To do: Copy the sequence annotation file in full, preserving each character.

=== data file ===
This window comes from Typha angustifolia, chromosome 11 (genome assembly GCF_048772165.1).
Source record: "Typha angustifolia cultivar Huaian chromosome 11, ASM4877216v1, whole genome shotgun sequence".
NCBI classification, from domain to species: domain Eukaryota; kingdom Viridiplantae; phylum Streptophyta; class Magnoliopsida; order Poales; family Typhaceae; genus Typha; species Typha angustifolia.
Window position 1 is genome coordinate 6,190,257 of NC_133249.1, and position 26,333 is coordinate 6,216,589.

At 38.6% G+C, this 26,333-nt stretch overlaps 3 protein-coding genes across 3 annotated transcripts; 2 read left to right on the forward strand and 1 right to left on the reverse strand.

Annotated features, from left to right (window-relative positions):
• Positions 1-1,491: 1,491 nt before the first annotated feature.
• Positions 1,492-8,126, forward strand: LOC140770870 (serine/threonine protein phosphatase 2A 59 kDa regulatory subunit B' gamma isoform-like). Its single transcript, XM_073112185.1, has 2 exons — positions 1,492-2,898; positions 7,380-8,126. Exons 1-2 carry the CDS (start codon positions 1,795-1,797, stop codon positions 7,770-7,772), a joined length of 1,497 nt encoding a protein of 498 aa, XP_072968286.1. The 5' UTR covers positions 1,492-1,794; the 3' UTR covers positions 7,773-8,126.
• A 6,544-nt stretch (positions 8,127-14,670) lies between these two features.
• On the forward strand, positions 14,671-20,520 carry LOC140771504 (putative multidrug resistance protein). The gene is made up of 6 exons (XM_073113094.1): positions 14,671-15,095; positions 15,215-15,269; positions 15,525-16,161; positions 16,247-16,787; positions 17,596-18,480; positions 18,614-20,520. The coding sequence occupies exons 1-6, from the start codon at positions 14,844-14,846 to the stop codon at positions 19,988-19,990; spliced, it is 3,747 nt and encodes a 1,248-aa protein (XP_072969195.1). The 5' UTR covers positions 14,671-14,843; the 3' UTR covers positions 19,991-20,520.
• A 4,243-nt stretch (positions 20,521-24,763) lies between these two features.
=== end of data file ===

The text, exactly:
This window comes from Typha angustifolia, chromosome 11 (genome assembly GCF_048772165.1).
Source record: "Typha angustifolia cultivar Huaian chromosome 11, ASM4877216v1, whole genome shotgun sequence".
NCBI classification, from domain to species: domain Eukaryota; kingdom Viridiplantae; phylum Streptophyta; class Magnoliopsida; order Poales; family Typhaceae; genus Typha; species Typha angustifolia.
Window position 1 is genome coordinate 6,190,257 of NC_133249.1, and position 26,333 is coordinate 6,216,589.

At 38.6% G+C, this 26,333-nt stretch overlaps 3 protein-coding genes across 3 annotated transcripts; 2 read left to right on the forward strand and 1 right to left on the reverse strand.

Annotated features, from left to right (window-relative positions):
• Positions 1-1,491: 1,491 nt before the first annotated feature.
• Positions 1,492-8,126, forward strand: LOC140770870 (serine/threonine protein phosphatase 2A 59 kDa regulatory subunit B' gamma isoform-like). Its single transcript, XM_073112185.1, has 2 exons — positions 1,492-2,898; positions 7,380-8,126. Exons 1-2 carry the CDS (start codon positions 1,795-1,797, stop codon positions 7,770-7,772), a joined length of 1,497 nt encoding a protein of 498 aa, XP_072968286.1. The 5' UTR covers positions 1,492-1,794; the 3' UTR covers positions 7,773-8,126.
• A 6,544-nt stretch (positions 8,127-14,670) lies between these two features.
• On the forward strand, positions 14,671-20,520 carry LOC140771504 (putative multidrug resistance protein). The gene is made up of 6 exons (XM_073113094.1): positions 14,671-15,095; positions 15,215-15,269; positions 15,525-16,161; positions 16,247-16,787; positions 17,596-18,480; positions 18,614-20,520. The coding sequence occupies exons 1-6, from the start codon at positions 14,844-14,846 to the stop codon at positions 19,988-19,990; spliced, it is 3,747 nt and encodes a 1,248-aa protein (XP_072969195.1). The 5' UTR covers positions 14,671-14,843; the 3' UTR covers positions 19,991-20,520.
• A 4,243-nt stretch (positions 20,521-24,763) lies between these two features.